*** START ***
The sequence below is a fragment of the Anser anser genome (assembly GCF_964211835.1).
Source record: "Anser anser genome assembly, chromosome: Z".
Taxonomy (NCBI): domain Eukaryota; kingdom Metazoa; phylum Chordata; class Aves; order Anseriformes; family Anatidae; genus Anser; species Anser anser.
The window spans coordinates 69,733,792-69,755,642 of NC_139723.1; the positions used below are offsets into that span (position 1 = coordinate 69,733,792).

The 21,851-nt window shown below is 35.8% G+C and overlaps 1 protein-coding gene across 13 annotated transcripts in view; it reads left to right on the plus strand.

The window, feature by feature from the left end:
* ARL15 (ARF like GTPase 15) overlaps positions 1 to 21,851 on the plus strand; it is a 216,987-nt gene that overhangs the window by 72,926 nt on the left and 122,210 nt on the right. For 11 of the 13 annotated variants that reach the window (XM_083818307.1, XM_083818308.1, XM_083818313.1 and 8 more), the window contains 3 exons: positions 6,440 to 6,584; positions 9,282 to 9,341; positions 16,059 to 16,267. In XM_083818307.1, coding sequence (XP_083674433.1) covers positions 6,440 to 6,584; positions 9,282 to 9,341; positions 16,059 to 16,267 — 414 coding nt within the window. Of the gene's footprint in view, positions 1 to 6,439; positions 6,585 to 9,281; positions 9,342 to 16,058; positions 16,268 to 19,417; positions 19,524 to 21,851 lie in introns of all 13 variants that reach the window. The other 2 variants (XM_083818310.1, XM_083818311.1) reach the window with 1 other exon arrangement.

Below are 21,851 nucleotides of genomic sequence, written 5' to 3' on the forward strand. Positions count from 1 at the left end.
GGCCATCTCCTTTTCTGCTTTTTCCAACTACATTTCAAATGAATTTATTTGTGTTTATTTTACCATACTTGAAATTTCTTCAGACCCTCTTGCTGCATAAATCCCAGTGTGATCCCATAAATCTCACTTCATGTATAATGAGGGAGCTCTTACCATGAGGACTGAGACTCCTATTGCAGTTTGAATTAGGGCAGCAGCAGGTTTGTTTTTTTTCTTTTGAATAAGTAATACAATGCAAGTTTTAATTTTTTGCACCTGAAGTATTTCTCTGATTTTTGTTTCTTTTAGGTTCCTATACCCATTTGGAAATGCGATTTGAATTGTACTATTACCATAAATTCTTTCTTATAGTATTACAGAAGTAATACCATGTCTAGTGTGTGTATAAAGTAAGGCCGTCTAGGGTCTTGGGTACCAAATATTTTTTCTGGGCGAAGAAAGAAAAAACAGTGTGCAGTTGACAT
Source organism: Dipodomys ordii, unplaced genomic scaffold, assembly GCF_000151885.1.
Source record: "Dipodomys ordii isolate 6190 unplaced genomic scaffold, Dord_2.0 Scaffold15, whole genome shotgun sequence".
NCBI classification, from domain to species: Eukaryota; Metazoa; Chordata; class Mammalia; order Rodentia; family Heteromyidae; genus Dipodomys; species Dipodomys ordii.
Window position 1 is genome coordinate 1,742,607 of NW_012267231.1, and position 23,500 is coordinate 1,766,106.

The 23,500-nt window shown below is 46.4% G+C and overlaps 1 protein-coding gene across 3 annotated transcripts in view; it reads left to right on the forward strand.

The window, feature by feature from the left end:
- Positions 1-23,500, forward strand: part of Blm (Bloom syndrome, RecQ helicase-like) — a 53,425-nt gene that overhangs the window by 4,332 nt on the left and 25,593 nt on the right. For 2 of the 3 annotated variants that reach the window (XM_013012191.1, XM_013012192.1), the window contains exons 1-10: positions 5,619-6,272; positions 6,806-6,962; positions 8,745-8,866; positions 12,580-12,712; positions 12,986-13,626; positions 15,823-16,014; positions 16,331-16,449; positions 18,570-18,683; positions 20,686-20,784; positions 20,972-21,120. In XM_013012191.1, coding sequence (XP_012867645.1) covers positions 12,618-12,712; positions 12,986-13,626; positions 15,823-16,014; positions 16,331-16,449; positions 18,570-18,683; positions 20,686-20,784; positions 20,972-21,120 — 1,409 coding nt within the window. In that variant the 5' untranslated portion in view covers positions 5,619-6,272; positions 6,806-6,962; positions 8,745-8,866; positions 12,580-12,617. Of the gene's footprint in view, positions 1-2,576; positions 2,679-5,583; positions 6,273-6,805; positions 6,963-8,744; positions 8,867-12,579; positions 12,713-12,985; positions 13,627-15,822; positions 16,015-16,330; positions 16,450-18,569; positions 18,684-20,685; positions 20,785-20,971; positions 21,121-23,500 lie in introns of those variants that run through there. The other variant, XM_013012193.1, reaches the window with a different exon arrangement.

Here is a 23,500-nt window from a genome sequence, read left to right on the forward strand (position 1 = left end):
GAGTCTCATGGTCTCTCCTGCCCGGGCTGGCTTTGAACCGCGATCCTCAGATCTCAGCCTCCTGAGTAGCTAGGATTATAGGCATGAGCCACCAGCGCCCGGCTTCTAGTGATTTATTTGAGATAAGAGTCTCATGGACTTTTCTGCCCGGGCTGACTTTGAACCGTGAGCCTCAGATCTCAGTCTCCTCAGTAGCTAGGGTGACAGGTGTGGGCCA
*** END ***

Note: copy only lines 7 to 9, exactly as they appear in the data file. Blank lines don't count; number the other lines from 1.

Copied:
* ARL15 (ARF like GTPase 15) overlaps positions 1 to 21,851 on the plus strand; it is a 216,987-nt gene that overhangs the window by 72,926 nt on the left and 122,210 nt on the right. For 11 of the 13 annotated variants that reach the window (XM_083818307.1, XM_083818308.1, XM_083818313.1 and 8 more), the window contains 3 exons: positions 6,440 to 6,584; positions 9,282 to 9,341; positions 16,059 to 16,267. In XM_083818307.1, coding sequence (XP_083674433.1) covers positions 6,440 to 6,584; positions 9,282 to 9,341; positions 16,059 to 16,267 — 414 coding nt within the window. Of the gene's footprint in view, positions 1 to 6,439; positions 6,585 to 9,281; positions 9,342 to 16,058; positions 16,268 to 19,417; positions 19,524 to 21,851 lie in introns of all 13 variants that reach the window. The other 2 variants (XM_083818310.1, XM_083818311.1) reach the window with 1 other exon arrangement.

Below are 21,851 nucleotides of genomic sequence, written 5' to 3' on the forward strand. Positions count from 1 at the left end.
GGCCATCTCCTTTTCTGCTTTTTCCAACTACATTTCAAATGAATTTATTTGTGTTTATTTTACCATACTTGAAATTTCTTCAGACCCTCTTGCTGCATAAATCCCAGTGTGATCCCATAAATCTCACTTCATGTATAATGAGGGAGCTCTTACCATGAGGACTGAGACTCCTATTGCAGTTTGAATTAGGGCAGCAGCAGGTTTGTTTTTTTTCTTTTGAATAAGTAATACAATGCAAGTTTTAATTTTTTGCACCTGAAGTATTTCTCTGATTTTTGTTTCTTTTAGGTTCCTATACCCATTTGGAAATGCGATTTGAATTGTACTATTACCATAAATTCTTTCTTATAGTATTACAGAAGTAATACCATGTCTAGTGTGTGTATAAAGTAAGGCCGTCTAGGGTCTTGGGTACCAAATATTTTTTCTGGGCGAAGAAAGAAAAAACAGTGTGCAGTTGACAT